Your yoga practice is a gateway to knowing yourself, your mind and your body and being able to elevate your spirit. But it is not only that, the yoga philosophy also provides the tools to have better relationships with others.
Patanjali, the Indian sage and scholar that took the trouble to transcribing all the oral tradition of the teaching of yoga into a book, called Yoga Sutra, describes the Nyamas in detail.
Remember that the ultimate aim of yoga is to obtain personal freedom, which comes from self-awareness. This self-awareness is also the key to mastering the mystery of human relations. Learning to live with others begins with learning to live with ourselves, and the Yoga Sutra provides many tools for both of these tasks.
The constant work we need to do, is to relinquish our ego – which is not an easy thing to do. Living your yoga means that you will act and react not form your ego, but putting things into perspective and applying compassion. If you don’t, then you have a blind fold and you cannot connect with others deeply and meaningfully. You might be at risk of living in the illusion of being separate from each other, when in fact we are all part of the same energy, the same universe.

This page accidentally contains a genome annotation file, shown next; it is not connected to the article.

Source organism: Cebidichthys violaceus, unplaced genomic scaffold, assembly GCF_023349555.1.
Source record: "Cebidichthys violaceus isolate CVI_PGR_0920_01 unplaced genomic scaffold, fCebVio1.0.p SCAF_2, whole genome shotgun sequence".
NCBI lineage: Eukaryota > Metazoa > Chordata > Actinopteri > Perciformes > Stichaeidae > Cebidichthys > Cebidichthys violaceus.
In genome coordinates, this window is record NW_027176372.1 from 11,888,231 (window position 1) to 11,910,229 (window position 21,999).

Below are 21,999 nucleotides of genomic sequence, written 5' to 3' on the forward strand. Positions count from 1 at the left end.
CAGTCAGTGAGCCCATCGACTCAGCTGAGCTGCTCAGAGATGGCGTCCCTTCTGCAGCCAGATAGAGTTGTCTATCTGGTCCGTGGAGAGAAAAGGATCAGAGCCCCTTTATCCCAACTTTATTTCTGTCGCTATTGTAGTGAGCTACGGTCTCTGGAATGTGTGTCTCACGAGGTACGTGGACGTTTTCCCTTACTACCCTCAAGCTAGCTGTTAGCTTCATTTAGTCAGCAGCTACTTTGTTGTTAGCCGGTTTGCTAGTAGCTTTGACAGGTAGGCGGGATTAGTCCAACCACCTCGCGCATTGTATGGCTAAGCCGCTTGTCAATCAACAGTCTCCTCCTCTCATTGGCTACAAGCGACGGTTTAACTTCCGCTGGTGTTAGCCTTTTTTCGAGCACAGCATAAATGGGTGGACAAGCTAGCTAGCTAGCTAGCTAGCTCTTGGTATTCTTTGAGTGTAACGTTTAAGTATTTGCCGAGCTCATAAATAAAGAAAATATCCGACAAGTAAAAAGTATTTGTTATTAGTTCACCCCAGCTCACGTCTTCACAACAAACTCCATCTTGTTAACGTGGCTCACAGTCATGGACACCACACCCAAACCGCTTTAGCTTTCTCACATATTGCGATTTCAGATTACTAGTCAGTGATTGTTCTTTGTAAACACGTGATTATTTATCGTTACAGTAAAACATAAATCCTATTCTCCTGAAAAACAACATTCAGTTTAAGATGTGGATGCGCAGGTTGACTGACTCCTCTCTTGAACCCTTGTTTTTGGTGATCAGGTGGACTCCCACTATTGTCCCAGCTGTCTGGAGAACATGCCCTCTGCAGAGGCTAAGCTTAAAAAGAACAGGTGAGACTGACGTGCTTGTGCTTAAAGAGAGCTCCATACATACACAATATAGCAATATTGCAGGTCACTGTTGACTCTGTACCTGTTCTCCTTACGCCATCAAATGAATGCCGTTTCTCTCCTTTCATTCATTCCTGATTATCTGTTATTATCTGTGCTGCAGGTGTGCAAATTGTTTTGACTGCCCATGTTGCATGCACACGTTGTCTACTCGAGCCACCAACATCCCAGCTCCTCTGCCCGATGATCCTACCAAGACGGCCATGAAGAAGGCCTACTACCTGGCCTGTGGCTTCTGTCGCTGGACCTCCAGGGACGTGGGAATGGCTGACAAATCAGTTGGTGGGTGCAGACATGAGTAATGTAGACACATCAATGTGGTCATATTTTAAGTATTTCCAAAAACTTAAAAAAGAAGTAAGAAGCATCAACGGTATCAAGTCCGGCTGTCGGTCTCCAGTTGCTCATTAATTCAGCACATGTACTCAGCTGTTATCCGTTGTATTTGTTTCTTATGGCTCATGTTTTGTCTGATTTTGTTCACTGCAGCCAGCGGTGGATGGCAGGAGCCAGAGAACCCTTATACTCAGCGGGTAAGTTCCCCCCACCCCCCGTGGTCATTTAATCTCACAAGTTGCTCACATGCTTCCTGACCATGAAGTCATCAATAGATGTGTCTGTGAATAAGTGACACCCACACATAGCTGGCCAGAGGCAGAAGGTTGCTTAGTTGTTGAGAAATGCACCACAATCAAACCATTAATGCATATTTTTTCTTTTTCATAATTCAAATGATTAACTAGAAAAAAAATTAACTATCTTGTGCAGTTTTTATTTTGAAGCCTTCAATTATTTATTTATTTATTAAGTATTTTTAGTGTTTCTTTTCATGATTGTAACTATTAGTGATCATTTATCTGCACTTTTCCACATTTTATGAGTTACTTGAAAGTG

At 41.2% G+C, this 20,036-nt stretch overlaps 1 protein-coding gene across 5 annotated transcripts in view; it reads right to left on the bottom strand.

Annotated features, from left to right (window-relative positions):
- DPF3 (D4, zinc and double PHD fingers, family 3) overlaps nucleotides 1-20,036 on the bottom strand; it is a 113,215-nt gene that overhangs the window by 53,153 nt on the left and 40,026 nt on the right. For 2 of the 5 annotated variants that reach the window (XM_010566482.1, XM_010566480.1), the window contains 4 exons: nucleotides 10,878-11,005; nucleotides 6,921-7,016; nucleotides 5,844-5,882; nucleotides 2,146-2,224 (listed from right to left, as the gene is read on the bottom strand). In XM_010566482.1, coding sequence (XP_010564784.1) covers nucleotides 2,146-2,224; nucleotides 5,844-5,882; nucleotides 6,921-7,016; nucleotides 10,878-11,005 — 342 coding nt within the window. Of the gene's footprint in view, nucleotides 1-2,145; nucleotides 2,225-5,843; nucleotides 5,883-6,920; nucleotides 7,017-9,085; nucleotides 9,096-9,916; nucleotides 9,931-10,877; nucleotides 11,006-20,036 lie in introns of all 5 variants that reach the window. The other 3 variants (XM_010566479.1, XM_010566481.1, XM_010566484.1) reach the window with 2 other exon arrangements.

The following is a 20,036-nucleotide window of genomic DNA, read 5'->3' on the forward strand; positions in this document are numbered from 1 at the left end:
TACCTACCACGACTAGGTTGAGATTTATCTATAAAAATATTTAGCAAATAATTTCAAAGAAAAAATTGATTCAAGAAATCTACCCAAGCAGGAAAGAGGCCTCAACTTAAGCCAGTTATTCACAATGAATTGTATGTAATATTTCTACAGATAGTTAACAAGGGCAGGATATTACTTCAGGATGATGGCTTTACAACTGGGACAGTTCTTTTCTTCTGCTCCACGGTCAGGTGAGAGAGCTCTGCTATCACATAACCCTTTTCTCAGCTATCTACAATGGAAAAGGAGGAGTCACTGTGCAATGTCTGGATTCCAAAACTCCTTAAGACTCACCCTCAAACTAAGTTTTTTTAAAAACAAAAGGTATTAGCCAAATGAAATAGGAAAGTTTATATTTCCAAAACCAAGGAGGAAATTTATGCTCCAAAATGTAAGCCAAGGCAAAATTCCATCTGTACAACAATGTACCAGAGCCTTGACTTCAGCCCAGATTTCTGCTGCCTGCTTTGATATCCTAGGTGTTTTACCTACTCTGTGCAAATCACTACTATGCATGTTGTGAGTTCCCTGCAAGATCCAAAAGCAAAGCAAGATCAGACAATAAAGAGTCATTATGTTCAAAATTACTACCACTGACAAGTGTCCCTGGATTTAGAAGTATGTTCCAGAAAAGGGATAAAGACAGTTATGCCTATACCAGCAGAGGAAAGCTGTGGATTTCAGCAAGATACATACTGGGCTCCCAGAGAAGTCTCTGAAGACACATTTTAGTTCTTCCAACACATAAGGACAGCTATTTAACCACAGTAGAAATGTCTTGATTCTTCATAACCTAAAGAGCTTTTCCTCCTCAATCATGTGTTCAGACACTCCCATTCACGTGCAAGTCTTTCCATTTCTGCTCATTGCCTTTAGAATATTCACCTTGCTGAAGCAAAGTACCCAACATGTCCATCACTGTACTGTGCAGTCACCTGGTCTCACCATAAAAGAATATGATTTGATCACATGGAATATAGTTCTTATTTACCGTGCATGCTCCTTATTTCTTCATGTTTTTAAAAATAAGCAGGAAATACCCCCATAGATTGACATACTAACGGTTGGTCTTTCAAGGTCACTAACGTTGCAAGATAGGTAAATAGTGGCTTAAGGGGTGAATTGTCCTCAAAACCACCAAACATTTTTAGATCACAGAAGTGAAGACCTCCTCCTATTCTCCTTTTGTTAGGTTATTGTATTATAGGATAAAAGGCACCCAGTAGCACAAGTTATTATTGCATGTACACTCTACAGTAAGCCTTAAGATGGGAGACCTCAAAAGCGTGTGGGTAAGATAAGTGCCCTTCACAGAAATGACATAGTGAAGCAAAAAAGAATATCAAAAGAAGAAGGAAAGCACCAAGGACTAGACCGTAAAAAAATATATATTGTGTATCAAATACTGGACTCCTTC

The niyamas, are the second “limb” of Patanjali’s eight-limbed yoga system. In Sanskrit, “niyama” means “observance,” and these practices extend the ethical guidelines provided in the first limb, the yamas. The five niyamas are: purity (saucha); contentment (santosa); austerity (tapas); self-study (svadhyaya); and devotion to the Lord (isvara pranidhana). We’ll work on all of these on the coming weeks.
What is purity? Some yoga practitioners relate purity to the avoidance of certain foods, thoughts, activities, and or people! But we live in a rich and varied world that wants to helps us.
Purity starts from your heart. The intention that you put on the things that you do and the interactions you have, will determine how ‘pure’ you can be.
What is important to highlight here is that, unlike other moral rules, which are many times attached to religion, Patanjali doe not say that if you don’t follow these rules you’ll go to hell or anything of the sort. His teachings say that unless you incorporate these behaviours in your life today, you will suffer TODAY! If you embrace impurity in thought, word, or deed, you will suffer.
Start your Saucha practice by constantly examining the intention behind your actions.
To practice saucha try this week to have the intention to act from compassion rather than selfishness. When I treat others with compassion, I am practicing saucha, and at those times my relationships are as pure and connected as they can ever be.